The University of Washington broke ground Thursday on its new 70,000 square-foot Interdisciplinary Engineering Building designed to support students throughout the College of Engineering’s ten departments.
“This is a very big, big deal,” said UW president Ana Mari Cauce at a ceremony attended by state elected officials, donors, builders and students, along with the UW canine mascot Dubs II. The building will help serve the growing number of students earning engineering degrees, which has doubled since 2009 to 1,300 undergraduates each year.
The $102 million project is being supported with $50 million from Washington state, a $10 million donation from Boeing, corporate donors Amazon and T-Mobile (which each gave $5 million), other donors, and UW funds.
It will support a variety of student-focused functions, such as advising, tutoring, job fairs and collaborative projects. It will also house the AI Education Institute, which will help the college revamp its curriculum across disciplines to make AI and machine learning a fundamental element of the programs.
Speakers emphasized efforts to ensure that all students felt like they belonged in the new building, which was designed with student input mediated by Karen Thomas-Brown, associate dean of diversity, equity and inclusion. The design includes smaller, dedicated spaces for affinity groups.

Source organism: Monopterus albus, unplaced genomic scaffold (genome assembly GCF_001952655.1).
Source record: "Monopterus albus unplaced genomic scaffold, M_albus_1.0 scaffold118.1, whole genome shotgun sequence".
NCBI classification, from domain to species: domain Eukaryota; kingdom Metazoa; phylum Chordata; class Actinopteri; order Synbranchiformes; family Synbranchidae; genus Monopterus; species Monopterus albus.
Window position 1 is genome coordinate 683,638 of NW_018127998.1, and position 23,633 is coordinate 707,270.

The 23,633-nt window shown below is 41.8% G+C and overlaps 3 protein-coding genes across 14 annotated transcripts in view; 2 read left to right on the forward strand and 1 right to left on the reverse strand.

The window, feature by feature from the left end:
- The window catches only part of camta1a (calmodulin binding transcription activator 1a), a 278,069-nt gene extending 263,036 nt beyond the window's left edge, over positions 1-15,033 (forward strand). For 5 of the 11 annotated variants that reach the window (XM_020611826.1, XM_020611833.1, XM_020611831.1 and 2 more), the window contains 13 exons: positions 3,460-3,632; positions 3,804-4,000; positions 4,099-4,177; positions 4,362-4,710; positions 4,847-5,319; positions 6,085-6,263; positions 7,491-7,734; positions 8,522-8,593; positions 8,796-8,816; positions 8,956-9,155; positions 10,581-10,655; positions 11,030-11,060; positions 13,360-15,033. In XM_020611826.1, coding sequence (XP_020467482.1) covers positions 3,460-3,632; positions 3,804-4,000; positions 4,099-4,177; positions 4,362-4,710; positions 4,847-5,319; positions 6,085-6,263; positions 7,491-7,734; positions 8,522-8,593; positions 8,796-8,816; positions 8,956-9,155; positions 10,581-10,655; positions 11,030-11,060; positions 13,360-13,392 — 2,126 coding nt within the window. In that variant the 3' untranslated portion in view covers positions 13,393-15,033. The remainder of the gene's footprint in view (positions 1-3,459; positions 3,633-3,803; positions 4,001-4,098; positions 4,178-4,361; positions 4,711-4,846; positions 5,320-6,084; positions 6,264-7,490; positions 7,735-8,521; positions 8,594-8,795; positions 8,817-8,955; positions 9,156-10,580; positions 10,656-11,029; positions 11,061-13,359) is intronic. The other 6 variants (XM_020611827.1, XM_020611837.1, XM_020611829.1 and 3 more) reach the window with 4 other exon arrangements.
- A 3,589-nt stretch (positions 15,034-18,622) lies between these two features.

“We know from many studies that having students with diverse backgrounds and ideas and strategies makes better engineers,” said College of Engineering dean Nancy Allbritton. “The Interdisciplinary Engineering Building will truly promote this new level of access, inclusivity, collaboration and hands-on learning for our students from all engineering and computer science backgrounds and also all disciplines.”
The UW’s College of Engineering is spread across 30 buildings. More recent notable additions include The Bill & Melinda Gates Center for Computer Science & Engineering, which opened in 2019 and had corporate backing, along with the Nanoengineering and Science building that opened in 2017.
Other speakers at Thursday’s event included engineering students Aisha Cora and Liban Hussein; Washington state representatives David Frockt, Steve Tharinger, and Vandana Slatter; Boeing chief engineer Greg Hyslop; and Alice Shobe, a global director at Amazon.
“We know that the state of Washington has a shortage of skilled engineers. We hear that from Boeing, we hear that from our partners all throughout the tech sector,” said Frockt, who has championed the project from its inception. “We want those students homegrown here.”
The building is slated for completion by mid-2024; the architect is KieranTimberlake and the contractor is Hensel Phelps. It will be centrally located on campus directly east of the Husky Union Building.
“This center seeks to increase the number of culturally responsible engineers and intellectuals, a center to call our very own,” said Hussein.
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